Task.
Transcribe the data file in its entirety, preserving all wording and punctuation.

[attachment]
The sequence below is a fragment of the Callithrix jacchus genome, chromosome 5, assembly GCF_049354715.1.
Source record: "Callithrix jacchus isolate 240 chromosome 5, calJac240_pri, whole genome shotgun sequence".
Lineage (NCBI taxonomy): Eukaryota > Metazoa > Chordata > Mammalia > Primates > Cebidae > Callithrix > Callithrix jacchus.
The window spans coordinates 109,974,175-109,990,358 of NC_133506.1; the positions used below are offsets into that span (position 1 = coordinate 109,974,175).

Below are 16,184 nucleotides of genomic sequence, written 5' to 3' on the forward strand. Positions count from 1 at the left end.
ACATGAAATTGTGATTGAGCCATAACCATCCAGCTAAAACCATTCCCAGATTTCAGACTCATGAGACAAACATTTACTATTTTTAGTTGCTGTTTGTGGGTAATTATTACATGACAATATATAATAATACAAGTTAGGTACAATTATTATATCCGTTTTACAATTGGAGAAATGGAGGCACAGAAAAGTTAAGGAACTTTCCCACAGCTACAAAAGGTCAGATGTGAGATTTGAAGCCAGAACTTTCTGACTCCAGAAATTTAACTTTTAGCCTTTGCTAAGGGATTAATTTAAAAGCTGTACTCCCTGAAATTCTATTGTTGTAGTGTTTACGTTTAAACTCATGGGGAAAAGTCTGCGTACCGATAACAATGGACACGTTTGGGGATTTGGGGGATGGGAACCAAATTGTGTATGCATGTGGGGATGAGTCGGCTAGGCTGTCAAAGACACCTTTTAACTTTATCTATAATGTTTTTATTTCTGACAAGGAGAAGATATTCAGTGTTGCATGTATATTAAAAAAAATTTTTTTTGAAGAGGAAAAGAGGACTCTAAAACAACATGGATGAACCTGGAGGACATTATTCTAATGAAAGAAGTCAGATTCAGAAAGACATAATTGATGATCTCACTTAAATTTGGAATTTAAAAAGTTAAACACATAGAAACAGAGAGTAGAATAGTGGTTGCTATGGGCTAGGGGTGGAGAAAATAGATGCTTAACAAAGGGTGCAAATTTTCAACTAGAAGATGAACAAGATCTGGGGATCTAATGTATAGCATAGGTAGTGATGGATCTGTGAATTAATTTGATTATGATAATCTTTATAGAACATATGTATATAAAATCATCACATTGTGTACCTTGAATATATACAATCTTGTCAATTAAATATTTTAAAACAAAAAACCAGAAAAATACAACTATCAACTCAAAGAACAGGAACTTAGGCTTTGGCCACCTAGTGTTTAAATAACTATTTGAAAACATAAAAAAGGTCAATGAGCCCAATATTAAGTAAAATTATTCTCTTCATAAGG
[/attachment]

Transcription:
The sequence below is a fragment of the Callithrix jacchus genome, chromosome 5, assembly GCF_049354715.1.
Source record: "Callithrix jacchus isolate 240 chromosome 5, calJac240_pri, whole genome shotgun sequence".
Lineage (NCBI taxonomy): Eukaryota > Metazoa > Chordata > Mammalia > Primates > Cebidae > Callithrix > Callithrix jacchus.
The window spans coordinates 109,974,175-109,990,358 of NC_133506.1; the positions used below are offsets into that span (position 1 = coordinate 109,974,175).

Below are 16,184 nucleotides of genomic sequence, written 5' to 3' on the forward strand. Positions count from 1 at the left end.
ACATGAAATTGTGATTGAGCCATAACCATCCAGCTAAAACCATTCCCAGATTTCAGACTCATGAGACAAACATTTACTATTTTTAGTTGCTGTTTGTGGGTAATTATTACATGACAATATATAATAATACAAGTTAGGTACAATTATTATATCCGTTTTACAATTGGAGAAATGGAGGCACAGAAAAGTTAAGGAACTTTCCCACAGCTACAAAAGGTCAGATGTGAGATTTGAAGCCAGAACTTTCTGACTCCAGAAATTTAACTTTTAGCCTTTGCTAAGGGATTAATTTAAAAGCTGTACTCCCTGAAATTCTATTGTTGTAGTGTTTACGTTTAAACTCATGGGGAAAAGTCTGCGTACCGATAACAATGGACACGTTTGGGGATTTGGGGGATGGGAACCAAATTGTGTATGCATGTGGGGATGAGTCGGCTAGGCTGTCAAAGACACCTTTTAACTTTATCTATAATGTTTTTATTTCTGACAAGGAGAAGATATTCAGTGTTGCATGTATATTAAAAAAAATTTTTTTTGAAGAGGAAAAGAGGACTCTAAAACAACATGGATGAACCTGGAGGACATTATTCTAATGAAAGAAGTCAGATTCAGAAAGACATAATTGATGATCTCACTTAAATTTGGAATTTAAAAAGTTAAACACATAGAAACAGAGAGTAGAATAGTGGTTGCTATGGGCTAGGGGTGGAGAAAATAGATGCTTAACAAAGGGTGCAAATTTTCAACTAGAAGATGAACAAGATCTGGGGATCTAATGTATAGCATAGGTAGTGATGGATCTGTGAATTAATTTGATTATGATAATCTTTATAGAACATATGTATATAAAATCATCACATTGTGTACCTTGAATATATACAATCTTGTCAATTAAATATTTTAAAACAAAAAACCAGAAAAATACAACTATCAACTCAAAGAACAGGAACTTAGGCTTTGGCCACCTAGTGTTTAAATAACTATTTGAAAACATAAAAAAGGTCAATGAGCCCAATATTAAGTAAAATTATTCTCTTCATAAGG